Knickers the Giant Cow Has Some Big Competition: Dozer the Steer Claims He Is 1 In. Taller

The gentle giant lives at a farm animal sanctuary in Manitoba, Canada


The world is full of big, beautiful cows just waiting to be adored.

Days after Knickers the steer made headlines for his massive 3,000-lb. frame and 6-ft., 4-in., height, another bovine is experiencing stardom for being 1 in. taller than Knickers.

Meet Dozer, a 6-ft.-, 5-in.-tall Holstein steer living at Kismet Creek Farm sanctuary in Manitoba, Canada. Like Knickers, Dozer was spared from the slaughterhouse, but not because he was too large.

Raelle Schoenrock, Dozer’s caretaker at Kismet Creek Farm, met the steer thanks to a compassionate animal lover named Rebecca Hanuschuk. According to Schoenrock, Hanuschuk first met Dozer, then 6 months old, on a beef farm and fell in love with the animal. When it came time to send the steer to slaughter, his owner didn’t have the heart to say goodbye to the animal, so Hanuschuk saved up and bought Dozer, promising to give the steer a better life.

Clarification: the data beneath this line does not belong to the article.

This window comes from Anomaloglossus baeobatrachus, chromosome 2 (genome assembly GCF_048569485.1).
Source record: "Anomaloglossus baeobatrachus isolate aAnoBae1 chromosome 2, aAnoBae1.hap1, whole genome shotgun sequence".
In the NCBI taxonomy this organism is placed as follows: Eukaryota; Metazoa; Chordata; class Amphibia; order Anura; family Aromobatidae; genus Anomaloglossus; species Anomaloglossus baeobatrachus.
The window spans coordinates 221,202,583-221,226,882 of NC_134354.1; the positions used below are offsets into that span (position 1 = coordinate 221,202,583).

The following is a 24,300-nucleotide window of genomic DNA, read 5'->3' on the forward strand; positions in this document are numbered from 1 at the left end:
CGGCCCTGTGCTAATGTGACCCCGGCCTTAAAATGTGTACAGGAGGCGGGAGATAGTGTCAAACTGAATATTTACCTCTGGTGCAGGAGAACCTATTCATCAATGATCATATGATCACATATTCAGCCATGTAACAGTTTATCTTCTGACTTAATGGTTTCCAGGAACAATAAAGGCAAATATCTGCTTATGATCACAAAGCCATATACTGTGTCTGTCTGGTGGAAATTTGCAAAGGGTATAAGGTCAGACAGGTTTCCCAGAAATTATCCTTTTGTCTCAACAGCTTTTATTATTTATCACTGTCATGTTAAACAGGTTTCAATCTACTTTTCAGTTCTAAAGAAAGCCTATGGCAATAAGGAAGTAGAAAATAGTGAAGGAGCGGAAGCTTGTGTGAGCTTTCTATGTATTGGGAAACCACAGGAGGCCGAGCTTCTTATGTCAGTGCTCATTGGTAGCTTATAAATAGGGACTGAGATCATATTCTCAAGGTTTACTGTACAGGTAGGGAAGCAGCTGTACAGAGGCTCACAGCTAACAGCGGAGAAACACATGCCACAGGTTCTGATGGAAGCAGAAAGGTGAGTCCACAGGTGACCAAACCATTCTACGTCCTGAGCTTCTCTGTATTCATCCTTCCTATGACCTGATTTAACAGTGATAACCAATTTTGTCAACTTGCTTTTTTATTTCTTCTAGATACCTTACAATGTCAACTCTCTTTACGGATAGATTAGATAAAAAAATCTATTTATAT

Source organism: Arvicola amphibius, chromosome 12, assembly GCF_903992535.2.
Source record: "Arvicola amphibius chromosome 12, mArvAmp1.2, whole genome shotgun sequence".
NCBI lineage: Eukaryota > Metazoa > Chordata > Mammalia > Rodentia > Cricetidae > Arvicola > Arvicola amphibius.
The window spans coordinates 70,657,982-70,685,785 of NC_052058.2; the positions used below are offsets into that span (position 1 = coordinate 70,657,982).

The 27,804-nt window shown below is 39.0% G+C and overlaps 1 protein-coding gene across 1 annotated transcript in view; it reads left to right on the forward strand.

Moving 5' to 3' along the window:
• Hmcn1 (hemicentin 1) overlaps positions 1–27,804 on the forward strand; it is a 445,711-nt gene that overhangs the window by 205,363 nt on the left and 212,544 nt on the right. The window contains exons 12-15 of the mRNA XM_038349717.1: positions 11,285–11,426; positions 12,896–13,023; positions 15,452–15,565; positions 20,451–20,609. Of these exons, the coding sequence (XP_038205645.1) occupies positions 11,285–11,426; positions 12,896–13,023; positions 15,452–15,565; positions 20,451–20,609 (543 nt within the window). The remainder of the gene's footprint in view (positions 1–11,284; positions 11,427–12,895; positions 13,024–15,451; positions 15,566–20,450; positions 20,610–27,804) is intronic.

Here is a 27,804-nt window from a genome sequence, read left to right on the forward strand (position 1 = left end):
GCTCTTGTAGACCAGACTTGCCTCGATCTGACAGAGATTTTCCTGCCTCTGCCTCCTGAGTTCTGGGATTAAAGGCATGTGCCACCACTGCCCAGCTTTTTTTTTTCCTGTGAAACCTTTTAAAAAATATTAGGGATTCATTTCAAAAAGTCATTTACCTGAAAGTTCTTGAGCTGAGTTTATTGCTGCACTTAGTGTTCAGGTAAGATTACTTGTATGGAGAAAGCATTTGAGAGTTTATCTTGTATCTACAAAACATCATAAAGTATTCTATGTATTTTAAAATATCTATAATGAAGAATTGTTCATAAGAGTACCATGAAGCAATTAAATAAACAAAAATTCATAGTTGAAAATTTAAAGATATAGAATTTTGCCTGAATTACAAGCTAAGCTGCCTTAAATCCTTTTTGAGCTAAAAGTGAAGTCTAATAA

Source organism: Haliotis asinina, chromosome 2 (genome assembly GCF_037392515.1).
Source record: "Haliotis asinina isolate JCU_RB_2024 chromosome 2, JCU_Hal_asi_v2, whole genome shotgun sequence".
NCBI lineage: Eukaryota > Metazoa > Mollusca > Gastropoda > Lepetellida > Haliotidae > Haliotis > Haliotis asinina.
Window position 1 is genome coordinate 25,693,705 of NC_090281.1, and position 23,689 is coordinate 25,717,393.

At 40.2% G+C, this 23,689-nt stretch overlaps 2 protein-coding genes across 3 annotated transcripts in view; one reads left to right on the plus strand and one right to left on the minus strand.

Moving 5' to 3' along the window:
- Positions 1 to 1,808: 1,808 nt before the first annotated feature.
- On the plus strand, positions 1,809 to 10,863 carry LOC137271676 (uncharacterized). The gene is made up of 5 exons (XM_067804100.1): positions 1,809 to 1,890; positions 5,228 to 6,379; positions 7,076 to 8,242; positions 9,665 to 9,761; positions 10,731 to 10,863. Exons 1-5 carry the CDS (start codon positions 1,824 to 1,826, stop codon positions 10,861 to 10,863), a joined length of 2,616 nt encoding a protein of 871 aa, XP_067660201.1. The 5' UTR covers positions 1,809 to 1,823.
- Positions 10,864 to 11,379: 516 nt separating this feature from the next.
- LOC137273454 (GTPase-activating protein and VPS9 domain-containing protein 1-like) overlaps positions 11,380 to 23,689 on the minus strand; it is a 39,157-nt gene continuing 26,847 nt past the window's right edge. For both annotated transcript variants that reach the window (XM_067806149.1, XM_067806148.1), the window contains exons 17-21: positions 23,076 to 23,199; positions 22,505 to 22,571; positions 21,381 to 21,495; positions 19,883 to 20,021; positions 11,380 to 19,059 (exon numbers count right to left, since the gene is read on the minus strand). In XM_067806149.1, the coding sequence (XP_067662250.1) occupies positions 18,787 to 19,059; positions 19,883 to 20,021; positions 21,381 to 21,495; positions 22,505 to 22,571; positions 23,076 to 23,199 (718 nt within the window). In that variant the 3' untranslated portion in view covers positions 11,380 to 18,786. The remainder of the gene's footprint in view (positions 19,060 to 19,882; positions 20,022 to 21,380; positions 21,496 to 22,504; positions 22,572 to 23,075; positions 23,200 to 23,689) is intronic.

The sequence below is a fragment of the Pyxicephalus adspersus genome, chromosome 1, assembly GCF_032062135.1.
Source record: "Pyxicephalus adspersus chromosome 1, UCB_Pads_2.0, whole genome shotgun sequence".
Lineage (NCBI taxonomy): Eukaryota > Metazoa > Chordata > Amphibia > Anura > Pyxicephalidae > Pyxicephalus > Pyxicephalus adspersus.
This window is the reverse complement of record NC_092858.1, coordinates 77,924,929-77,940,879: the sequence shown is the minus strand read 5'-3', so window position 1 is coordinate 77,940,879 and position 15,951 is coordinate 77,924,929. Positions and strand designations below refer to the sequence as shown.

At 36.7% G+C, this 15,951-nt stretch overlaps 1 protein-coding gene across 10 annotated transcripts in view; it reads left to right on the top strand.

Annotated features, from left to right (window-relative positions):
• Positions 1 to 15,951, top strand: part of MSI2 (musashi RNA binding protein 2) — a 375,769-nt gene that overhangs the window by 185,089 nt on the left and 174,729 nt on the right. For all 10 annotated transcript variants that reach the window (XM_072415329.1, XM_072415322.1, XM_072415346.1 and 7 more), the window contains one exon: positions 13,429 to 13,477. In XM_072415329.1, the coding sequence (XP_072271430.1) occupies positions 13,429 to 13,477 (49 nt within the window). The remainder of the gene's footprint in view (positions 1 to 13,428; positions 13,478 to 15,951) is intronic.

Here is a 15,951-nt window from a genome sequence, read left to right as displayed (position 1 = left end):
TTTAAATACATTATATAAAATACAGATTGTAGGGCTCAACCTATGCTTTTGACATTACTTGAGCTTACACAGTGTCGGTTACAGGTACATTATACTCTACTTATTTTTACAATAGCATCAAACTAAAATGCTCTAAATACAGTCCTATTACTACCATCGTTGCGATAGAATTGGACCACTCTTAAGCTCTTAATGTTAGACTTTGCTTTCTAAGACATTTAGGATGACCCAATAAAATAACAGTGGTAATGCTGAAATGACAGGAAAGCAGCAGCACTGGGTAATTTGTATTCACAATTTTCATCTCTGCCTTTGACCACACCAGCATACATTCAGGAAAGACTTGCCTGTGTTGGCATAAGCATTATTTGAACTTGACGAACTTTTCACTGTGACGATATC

Courtesy Kismet Creek Farms

She found that better life for the animal at Kismet Creek Farms. When approached by Hanuschuk, Schoenrock agreed to give Dozer a forever home, even upgrading the sanctuary’s fencing and modifying a cow shelter to suit the extra-large animal.

RELATED: Massive 3,000-lb. Cow Saved from Slaughterhouse Because He Is Too Big to Sell

Dozer moved in late last year and embodies the title “gentle giant,” according to Schoenrock and her husband Karl, who run the sanctuary in their free time. The steer lives at the rescue farm with around 90 other animals, all of whom receive food, vet care and endless affection from the Schoenrocks, who consider all of their animals to be part of their family.

Courtesy Kismet Creek Farms

“He’s just the friendliest animal,” Schoenrock told the New York Post. “He’s not very intimidating at all, except for his size. If you stood next to him he’ll just lay down next to you.”

While being big means plenty of press attention, it also means extra health issues. Schoenrock told PEOPLE that Dozer recently received treatment for some size-related issues, but he is in good spirits and health overall.

Kismet Creek Farm hopes the growing interest in big bovines will encourage people to rethink the way they eat and live.

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